Although popular, especially with the aristocracy, Mesmer's practices and theories were met with skepticism from the scientific community. A commission was formed by the French government to investigate Mesmer's practices, and Benjamin Franklin of all people was able to prove that "animal magnetism" wasn't a real healing modality, and that ultimately the "healing" was a result of psychological cures.

Despite the invalidation of Mesmer's theories, "mesmerism", did work—just not for everything and not in the way that Mesmer thought. Mesmer's work became the precursor to hypnosis, and presented some of the first semi-scientific views of the connection between the mind and body.

In areas of alternative medicine such as chiropractic and acupuncture, we see numerous studies showing their efficacy above the placebo effect despite science dismissing the philosophies behind the alternative practices.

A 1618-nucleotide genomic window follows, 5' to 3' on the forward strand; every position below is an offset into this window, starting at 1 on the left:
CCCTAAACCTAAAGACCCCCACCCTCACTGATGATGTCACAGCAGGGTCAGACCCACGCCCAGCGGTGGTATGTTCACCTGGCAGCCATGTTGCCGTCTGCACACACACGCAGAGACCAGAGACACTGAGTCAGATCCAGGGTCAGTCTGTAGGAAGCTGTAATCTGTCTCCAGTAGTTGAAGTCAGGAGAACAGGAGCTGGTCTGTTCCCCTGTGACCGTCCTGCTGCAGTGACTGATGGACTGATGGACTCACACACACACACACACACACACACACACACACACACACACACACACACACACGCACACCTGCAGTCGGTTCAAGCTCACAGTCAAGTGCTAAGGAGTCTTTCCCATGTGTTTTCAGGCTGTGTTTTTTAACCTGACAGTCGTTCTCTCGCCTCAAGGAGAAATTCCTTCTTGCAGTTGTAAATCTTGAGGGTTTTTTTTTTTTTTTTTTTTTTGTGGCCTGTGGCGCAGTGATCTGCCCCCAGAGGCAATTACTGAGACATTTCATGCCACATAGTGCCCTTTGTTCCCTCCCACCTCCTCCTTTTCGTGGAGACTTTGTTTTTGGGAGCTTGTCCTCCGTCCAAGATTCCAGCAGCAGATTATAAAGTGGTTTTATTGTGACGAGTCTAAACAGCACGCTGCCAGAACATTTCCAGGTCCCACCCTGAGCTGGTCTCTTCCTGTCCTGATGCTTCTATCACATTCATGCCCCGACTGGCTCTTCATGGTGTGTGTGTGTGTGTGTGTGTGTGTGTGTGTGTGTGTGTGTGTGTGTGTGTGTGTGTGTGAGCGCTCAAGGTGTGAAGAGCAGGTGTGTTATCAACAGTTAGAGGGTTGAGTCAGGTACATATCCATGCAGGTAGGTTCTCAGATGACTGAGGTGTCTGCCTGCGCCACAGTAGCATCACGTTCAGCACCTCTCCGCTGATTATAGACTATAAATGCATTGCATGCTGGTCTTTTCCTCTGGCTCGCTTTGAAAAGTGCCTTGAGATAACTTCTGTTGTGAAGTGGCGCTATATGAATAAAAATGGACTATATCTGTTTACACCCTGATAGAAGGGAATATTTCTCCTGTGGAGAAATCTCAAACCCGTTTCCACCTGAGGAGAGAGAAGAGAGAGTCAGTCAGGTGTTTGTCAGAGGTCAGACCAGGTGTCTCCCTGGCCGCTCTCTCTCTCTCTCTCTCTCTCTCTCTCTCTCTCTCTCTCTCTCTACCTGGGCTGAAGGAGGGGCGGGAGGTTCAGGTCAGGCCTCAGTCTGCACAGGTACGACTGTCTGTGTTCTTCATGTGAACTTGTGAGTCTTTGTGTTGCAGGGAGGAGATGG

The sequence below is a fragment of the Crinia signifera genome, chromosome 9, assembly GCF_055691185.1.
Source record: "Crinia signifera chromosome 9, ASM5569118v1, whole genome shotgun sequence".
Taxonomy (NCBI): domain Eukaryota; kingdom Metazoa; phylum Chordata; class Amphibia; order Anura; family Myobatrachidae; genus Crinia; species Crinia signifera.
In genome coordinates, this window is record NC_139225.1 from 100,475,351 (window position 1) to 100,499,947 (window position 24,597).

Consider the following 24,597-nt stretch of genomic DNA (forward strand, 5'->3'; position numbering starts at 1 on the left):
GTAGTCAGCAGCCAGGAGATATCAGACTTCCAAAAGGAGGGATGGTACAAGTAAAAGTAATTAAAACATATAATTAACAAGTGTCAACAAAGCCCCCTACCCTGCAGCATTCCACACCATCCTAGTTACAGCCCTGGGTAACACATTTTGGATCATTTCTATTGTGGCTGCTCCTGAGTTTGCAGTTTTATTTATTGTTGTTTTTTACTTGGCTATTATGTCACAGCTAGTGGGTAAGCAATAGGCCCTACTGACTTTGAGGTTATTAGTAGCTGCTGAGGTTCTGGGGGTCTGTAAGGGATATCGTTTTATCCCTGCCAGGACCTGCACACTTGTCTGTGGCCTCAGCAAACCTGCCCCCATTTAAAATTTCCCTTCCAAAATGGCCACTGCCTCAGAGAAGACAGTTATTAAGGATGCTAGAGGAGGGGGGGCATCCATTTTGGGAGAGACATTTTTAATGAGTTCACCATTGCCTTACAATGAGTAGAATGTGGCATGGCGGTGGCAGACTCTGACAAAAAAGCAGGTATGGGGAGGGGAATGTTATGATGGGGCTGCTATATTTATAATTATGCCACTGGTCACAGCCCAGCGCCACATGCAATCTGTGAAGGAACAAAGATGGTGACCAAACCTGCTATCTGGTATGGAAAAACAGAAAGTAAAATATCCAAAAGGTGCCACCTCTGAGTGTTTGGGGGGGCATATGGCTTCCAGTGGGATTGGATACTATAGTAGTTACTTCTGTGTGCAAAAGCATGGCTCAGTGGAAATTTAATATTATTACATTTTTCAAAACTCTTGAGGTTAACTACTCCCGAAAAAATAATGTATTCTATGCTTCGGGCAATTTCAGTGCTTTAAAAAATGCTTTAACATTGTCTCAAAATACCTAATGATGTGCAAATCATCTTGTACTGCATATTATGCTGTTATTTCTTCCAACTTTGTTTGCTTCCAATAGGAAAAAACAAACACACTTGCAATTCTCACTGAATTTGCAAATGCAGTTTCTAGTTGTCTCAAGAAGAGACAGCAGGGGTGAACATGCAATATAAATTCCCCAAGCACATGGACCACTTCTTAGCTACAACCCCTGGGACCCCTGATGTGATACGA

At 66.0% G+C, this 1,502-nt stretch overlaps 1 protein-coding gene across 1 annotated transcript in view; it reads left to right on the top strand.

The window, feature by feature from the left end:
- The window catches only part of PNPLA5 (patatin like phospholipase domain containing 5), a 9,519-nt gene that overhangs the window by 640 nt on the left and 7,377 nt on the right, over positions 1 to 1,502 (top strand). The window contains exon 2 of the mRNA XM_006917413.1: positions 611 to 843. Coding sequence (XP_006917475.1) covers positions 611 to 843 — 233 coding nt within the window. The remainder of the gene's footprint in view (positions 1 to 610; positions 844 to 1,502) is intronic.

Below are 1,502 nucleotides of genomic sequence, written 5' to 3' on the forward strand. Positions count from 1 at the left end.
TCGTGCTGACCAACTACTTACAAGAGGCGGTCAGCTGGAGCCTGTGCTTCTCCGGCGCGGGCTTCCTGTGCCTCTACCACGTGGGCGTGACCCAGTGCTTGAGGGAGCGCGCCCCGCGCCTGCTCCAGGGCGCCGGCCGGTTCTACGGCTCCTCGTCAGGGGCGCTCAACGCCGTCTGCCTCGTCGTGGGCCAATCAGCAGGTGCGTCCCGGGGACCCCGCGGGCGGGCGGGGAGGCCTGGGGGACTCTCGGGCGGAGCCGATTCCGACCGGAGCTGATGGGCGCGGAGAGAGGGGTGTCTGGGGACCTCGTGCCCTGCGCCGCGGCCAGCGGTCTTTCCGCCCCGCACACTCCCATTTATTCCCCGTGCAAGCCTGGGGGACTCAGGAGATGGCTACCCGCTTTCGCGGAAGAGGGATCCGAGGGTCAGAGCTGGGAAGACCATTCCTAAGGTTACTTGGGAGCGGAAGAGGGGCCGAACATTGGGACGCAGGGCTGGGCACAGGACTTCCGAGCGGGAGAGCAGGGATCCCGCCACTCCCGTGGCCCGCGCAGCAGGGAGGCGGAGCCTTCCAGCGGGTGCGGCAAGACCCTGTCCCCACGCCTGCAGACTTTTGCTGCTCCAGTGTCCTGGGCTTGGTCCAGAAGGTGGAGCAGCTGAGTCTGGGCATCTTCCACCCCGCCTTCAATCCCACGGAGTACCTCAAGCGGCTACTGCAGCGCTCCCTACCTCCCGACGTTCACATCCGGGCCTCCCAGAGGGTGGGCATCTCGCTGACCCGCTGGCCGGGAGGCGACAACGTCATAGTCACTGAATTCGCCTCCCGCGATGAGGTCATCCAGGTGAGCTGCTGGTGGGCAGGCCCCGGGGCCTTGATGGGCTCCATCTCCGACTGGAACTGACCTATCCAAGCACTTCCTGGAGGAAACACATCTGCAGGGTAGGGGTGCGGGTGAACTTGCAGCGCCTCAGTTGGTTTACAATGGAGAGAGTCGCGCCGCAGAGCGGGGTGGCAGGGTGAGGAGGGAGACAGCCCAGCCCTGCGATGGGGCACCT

Many in the early New Thought movement were associated with either business or religion. Mary Baker Eddy's Christian Science was founded on principles related to the exclusive power of the mind. Meanwhile, Charles F. Haanel—author of The Master Key System was a successful and noted businessman. Both tie into the foundation of American culture: Christian idealology and corporate business. The latter of which—in many respects—eschewed any entertainment of systemic issues and championed the idea that your place in society is merely a result of your mindset. In many ways, New Thought is very much an American movement in the sense that American idealogy either influenced New Thought ideas or New Thought ideas were incorporated into American mythology. Horowitz covers some of this in Occult America, including through eyes of Ronald Reagan—highly influenced by Manly P. Hall, who believed (much like H.P. Blavatsky of Theosophy fame) that America was uniquely suited to a spiritual destiny.